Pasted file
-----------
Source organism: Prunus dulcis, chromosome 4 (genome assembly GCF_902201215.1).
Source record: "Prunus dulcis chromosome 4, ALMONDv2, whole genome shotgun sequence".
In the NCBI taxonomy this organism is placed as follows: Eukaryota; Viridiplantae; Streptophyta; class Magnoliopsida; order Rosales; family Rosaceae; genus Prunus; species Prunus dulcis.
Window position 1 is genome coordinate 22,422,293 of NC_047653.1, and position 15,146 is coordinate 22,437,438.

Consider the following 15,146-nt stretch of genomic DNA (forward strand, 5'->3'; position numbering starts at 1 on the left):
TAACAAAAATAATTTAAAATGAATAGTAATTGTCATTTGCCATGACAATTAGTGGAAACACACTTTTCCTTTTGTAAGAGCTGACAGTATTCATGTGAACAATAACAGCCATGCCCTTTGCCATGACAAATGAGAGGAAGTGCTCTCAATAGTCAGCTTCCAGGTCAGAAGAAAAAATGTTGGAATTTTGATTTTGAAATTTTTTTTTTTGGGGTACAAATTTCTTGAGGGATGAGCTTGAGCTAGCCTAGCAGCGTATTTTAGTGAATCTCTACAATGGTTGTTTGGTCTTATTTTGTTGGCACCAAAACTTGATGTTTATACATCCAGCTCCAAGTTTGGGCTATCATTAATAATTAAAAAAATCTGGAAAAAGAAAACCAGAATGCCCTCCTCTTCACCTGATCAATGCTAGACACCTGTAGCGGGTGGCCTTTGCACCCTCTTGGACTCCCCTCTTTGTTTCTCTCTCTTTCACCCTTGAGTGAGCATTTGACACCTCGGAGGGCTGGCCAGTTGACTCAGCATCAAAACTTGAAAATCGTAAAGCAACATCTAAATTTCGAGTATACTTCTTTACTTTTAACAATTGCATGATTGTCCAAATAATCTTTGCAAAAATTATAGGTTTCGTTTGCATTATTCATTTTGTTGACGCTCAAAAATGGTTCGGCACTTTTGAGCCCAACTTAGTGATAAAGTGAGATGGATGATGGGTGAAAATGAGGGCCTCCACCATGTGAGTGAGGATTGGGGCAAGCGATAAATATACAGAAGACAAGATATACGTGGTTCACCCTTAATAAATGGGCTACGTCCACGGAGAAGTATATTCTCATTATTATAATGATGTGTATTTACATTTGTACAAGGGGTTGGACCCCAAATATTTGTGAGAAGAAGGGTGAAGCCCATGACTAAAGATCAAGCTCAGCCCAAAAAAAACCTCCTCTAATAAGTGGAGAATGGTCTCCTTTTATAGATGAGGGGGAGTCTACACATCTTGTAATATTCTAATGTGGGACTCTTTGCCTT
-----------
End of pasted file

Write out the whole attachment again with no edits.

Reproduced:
Source organism: Prunus dulcis, chromosome 4 (genome assembly GCF_902201215.1).
Source record: "Prunus dulcis chromosome 4, ALMONDv2, whole genome shotgun sequence".
In the NCBI taxonomy this organism is placed as follows: Eukaryota; Viridiplantae; Streptophyta; class Magnoliopsida; order Rosales; family Rosaceae; genus Prunus; species Prunus dulcis.
Window position 1 is genome coordinate 22,422,293 of NC_047653.1, and position 15,146 is coordinate 22,437,438.

Consider the following 15,146-nt stretch of genomic DNA (forward strand, 5'->3'; position numbering starts at 1 on the left):
TAACAAAAATAATTTAAAATGAATAGTAATTGTCATTTGCCATGACAATTAGTGGAAACACACTTTTCCTTTTGTAAGAGCTGACAGTATTCATGTGAACAATAACAGCCATGCCCTTTGCCATGACAAATGAGAGGAAGTGCTCTCAATAGTCAGCTTCCAGGTCAGAAGAAAAAATGTTGGAATTTTGATTTTGAAATTTTTTTTTTTGGGGTACAAATTTCTTGAGGGATGAGCTTGAGCTAGCCTAGCAGCGTATTTTAGTGAATCTCTACAATGGTTGTTTGGTCTTATTTTGTTGGCACCAAAACTTGATGTTTATACATCCAGCTCCAAGTTTGGGCTATCATTAATAATTAAAAAAATCTGGAAAAAGAAAACCAGAATGCCCTCCTCTTCACCTGATCAATGCTAGACACCTGTAGCGGGTGGCCTTTGCACCCTCTTGGACTCCCCTCTTTGTTTCTCTCTCTTTCACCCTTGAGTGAGCATTTGACACCTCGGAGGGCTGGCCAGTTGACTCAGCATCAAAACTTGAAAATCGTAAAGCAACATCTAAATTTCGAGTATACTTCTTTACTTTTAACAATTGCATGATTGTCCAAATAATCTTTGCAAAAATTATAGGTTTCGTTTGCATTATTCATTTTGTTGACGCTCAAAAATGGTTCGGCACTTTTGAGCCCAACTTAGTGATAAAGTGAGATGGATGATGGGTGAAAATGAGGGCCTCCACCATGTGAGTGAGGATTGGGGCAAGCGATAAATATACAGAAGACAAGATATACGTGGTTCACCCTTAATAAATGGGCTACGTCCACGGAGAAGTATATTCTCATTATTATAATGATGTGTATTTACATTTGTACAAGGGGTTGGACCCCAAATATTTGTGAGAAGAAGGGTGAAGCCCATGACTAAAGATCAAGCTCAGCCCAAAAAAAACCTCCTCTAATAAGTGGAGAATGGTCTCCTTTTATAGATGAGGGGGAGTCTACACATCTTGTAATATTCTAATGTGGGACTCTTTGCCTT